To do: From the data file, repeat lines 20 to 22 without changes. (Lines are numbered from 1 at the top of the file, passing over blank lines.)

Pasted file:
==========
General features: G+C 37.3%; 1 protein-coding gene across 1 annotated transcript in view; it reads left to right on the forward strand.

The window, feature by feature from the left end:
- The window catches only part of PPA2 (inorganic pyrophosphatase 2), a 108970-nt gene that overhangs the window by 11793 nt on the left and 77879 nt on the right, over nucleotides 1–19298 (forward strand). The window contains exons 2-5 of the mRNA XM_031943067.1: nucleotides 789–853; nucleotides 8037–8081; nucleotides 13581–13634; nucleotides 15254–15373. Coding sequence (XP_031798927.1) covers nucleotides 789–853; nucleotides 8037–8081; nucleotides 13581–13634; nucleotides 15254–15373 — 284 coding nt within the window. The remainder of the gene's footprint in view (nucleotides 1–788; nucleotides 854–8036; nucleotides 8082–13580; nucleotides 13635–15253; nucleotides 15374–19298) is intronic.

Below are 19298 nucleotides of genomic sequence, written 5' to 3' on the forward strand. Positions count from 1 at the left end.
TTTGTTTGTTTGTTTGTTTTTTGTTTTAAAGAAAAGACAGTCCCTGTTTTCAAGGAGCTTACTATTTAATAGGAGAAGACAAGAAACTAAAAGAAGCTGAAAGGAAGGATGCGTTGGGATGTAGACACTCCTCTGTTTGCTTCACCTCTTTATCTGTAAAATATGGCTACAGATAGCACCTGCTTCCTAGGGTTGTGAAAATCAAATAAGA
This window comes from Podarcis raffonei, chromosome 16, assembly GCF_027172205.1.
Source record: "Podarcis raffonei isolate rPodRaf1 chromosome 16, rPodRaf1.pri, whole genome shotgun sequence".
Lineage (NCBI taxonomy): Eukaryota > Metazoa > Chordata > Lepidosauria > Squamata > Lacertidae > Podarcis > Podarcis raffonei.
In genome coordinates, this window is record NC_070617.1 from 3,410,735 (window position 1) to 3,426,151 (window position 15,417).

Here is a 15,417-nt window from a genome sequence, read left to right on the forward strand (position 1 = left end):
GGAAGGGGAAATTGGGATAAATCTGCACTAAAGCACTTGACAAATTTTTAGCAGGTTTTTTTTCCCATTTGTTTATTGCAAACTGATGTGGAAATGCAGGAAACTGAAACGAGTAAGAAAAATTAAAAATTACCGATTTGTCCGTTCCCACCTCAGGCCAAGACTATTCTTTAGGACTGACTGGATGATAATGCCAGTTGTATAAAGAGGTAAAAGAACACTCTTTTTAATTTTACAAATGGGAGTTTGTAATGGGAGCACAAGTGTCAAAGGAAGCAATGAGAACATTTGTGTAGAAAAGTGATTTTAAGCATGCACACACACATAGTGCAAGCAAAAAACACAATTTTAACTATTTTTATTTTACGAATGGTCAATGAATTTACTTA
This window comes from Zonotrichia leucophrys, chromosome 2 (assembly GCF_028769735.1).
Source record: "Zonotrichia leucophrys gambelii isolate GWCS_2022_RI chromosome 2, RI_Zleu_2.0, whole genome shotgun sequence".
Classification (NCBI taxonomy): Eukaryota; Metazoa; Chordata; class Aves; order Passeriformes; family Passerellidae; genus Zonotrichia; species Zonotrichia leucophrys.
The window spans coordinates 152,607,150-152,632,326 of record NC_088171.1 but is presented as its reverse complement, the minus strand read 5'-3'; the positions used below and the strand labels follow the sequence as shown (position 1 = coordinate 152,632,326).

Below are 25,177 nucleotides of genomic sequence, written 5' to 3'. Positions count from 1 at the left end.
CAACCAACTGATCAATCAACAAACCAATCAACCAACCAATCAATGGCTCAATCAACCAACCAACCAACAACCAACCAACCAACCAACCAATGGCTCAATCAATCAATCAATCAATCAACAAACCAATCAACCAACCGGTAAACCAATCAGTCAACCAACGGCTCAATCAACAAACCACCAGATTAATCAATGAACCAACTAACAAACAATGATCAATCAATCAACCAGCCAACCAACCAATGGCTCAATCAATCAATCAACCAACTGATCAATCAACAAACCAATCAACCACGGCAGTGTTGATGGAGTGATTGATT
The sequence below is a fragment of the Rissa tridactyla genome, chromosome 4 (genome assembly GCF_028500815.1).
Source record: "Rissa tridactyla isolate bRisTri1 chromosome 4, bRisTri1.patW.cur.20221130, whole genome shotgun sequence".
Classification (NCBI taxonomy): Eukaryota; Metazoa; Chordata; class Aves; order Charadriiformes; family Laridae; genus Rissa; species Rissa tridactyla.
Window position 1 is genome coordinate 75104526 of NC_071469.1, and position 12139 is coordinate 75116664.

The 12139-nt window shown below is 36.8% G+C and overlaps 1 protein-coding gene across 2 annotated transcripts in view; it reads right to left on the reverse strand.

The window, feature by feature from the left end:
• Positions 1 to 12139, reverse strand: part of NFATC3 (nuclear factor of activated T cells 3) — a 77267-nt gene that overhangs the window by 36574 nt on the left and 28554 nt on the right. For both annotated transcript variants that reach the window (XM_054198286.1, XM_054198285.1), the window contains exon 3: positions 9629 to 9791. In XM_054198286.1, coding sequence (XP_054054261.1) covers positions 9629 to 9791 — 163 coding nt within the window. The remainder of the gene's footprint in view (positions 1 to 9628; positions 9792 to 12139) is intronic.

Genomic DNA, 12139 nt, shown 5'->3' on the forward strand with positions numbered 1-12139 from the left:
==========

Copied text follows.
Classification (NCBI taxonomy): Eukaryota; Metazoa; Chordata; class Aves; order Charadriiformes; family Laridae; genus Rissa; species Rissa tridactyla.
Window position 1 is genome coordinate 75104526 of NC_071469.1, and position 12139 is coordinate 75116664.

The 12139-nt window shown below is 36.8% G+C and overlaps 1 protein-coding gene across 2 annotated transcripts in view; it reads right to left on the reverse strand.